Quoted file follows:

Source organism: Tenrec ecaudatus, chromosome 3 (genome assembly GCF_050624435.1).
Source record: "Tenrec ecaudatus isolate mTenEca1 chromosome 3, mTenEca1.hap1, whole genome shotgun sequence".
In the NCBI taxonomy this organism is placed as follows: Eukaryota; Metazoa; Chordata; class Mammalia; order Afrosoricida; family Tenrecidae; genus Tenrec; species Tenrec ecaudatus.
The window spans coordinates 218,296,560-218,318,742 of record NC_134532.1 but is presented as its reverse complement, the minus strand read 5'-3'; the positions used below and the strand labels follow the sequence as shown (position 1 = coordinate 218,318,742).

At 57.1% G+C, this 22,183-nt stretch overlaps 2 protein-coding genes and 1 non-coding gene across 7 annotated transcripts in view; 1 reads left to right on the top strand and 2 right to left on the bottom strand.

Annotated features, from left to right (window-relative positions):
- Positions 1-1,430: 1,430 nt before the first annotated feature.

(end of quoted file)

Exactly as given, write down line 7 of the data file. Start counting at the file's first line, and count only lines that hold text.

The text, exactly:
- Positions 1-1,430: 1,430 nt before the first annotated feature.